As you may remember, last week marked the 30th legislative day or “Crossover Day,” when all House bills must have passed through the House in order to allow enough time for them to undergo the Senate committee process. Likewise, the House spent most of this week discussing Senate bills in committee. We did, however, pass several important resolutions, which express the opinion of the House body.
House Resolution 248 relates to funding for National Board-Certification for teachers. National Board Certification is an advanced teaching credential that is valid for ten years. Under former Gov. Zell Miller, the state began providing a stipend for teachers who wished to earn this certification. This stipend increased the popularity of the certification to a significant level over a number of years and contributed to the rise in Georgia’s teaching credential standards. The costs of the program grew to be too much for the state, $13 million, and the General Assembly was forced to cut the stipend in 2009 due to the economic recession.
HR 248, however, expresses the commitment of the House to reinstate this stipend as soon as financially feasible for the state. This resolution shows our resolve to keep educators and education standards a top priority in the coming years, even in the face of economic hardship.
House Resolution 491, also concerning education standards, encourages the development of performance-based “coaching programs” for principals and school district administrators. Coaching programs put experts in a specific subject area or set of teaching strategies together with small groups of school administrators and educators. The goal of these third-party interactions is to improve organizational culture and classroom practice in an effort to increase overall student success.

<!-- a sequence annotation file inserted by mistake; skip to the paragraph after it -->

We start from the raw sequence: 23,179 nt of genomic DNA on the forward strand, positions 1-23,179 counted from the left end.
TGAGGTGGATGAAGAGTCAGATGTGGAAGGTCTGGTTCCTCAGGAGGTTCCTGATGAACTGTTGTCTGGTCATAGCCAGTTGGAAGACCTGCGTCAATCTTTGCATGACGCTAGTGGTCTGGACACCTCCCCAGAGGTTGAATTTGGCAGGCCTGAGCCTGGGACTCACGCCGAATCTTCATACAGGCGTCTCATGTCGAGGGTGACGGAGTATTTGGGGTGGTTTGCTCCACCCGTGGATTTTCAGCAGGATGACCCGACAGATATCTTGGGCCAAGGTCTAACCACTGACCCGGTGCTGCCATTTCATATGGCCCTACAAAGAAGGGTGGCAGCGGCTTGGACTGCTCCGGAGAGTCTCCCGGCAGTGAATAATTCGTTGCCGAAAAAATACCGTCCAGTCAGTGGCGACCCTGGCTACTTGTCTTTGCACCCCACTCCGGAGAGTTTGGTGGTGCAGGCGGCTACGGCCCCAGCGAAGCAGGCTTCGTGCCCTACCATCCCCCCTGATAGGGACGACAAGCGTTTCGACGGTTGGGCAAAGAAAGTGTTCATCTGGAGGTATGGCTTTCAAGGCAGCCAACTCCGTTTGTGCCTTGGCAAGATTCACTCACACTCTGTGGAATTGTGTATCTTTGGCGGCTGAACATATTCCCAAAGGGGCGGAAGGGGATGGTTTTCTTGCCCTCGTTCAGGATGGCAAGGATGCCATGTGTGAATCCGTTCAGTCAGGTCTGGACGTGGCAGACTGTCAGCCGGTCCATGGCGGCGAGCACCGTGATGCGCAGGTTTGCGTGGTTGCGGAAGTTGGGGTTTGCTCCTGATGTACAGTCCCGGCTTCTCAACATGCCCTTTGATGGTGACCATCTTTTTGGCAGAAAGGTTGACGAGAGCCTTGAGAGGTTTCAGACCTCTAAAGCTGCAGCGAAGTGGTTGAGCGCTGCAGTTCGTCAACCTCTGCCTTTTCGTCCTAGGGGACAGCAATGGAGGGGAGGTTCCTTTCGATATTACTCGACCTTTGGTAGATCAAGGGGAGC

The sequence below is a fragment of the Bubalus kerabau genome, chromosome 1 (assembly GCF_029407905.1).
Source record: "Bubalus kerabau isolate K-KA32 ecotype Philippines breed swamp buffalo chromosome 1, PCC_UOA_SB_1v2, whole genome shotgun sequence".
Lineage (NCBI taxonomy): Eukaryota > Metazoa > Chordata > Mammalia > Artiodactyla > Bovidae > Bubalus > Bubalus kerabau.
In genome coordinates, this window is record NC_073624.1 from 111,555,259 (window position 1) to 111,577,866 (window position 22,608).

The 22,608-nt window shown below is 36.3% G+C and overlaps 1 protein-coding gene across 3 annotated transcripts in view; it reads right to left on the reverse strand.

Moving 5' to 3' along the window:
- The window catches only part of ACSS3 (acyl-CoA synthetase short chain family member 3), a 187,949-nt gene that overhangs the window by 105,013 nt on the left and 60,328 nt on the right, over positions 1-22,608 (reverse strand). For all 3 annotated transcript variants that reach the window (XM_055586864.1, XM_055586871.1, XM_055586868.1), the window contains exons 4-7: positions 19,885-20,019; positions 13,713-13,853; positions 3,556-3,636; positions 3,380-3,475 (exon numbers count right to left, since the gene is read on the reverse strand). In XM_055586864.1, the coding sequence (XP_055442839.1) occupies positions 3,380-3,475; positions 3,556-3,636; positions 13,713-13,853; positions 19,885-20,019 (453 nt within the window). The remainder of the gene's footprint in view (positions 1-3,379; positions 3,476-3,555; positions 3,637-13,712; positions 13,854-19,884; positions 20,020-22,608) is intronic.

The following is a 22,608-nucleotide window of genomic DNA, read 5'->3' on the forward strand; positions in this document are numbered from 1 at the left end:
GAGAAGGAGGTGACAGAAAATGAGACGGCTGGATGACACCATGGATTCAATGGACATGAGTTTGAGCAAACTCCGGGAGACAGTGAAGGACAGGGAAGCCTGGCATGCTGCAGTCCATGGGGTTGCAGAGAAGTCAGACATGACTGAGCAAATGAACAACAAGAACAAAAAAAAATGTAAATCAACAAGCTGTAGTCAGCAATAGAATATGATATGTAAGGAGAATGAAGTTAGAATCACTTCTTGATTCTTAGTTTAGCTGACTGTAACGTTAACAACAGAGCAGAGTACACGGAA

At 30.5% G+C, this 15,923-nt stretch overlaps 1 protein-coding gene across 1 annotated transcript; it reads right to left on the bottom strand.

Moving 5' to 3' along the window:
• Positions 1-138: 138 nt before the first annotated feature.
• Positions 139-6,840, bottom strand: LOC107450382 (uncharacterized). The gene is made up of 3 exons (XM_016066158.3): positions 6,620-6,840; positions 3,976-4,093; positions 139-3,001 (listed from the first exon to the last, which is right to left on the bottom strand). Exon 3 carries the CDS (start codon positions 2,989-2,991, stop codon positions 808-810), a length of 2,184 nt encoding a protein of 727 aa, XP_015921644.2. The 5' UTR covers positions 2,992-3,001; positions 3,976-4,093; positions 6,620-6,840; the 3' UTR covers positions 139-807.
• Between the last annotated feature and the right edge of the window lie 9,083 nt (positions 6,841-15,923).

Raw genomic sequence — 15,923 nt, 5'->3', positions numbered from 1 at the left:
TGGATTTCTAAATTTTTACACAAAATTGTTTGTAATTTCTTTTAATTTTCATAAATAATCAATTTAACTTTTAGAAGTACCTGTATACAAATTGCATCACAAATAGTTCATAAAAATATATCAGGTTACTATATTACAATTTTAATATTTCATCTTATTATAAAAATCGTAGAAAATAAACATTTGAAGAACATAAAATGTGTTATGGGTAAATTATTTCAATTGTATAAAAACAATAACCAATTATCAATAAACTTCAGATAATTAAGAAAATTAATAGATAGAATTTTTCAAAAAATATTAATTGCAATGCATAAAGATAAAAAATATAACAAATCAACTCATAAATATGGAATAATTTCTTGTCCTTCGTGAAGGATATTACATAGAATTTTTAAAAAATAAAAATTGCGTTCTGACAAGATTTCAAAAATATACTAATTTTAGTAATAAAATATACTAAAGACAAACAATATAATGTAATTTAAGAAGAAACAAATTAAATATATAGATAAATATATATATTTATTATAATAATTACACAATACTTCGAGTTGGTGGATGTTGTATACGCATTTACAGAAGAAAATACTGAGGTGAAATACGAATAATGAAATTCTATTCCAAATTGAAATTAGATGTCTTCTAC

By emphasizing professional skill-development, this strategy has been highly effective in producing more cohesive educational environments. Also, these programs will help Georgia’s educators and administrative leadership continue to espouse high accountability standards, ensuring the best education possible for Georgia’s children.
On a recreational note, the House recently passed HB 277, allowing hunters to shoot deer while near a baiting site in the Southern hunting zone of the state. Under current law, hunters may provide supplemental feed on their land. However, in order to hunt feeding deer, a shooter must be 200 yards plus 1 inch away and out of sight of the feed. HB 277 takes away the prohibition, allowing hunters to shoot deer feeding within sight. While baiting has created a controversial debate among sportsmen in the past, the issue was well vetted during two special subcommittees created specifically for this issue, and again in the larger Game, Fish, and Parks Committee of the House. I can personally tell you that we heard from all sides of this issue in committee and on the floor, and came to the conclusion that the majority of hunters in the Southern Hunting Zone are in favor of this practice. The bill easily passed the House and is now in the Senate for their consideration.
Now that “Crossover Day” has passed, the schedule for the remaining legislative days has been set. Under House Resolution 641, also known as the adjournment resolution, the state House will be in session through Friday of this week. We will then break during the first full week in April, the traditional spring break period for K-12 schools. The last days of session will be held on April 12 and April 14.
With that in mind, please feel free to contact me in the next few weeks about any issues you may be concerned with. As always, you may contact my Capitol office by phone at (404) 656-5099, or by email at email@example.com.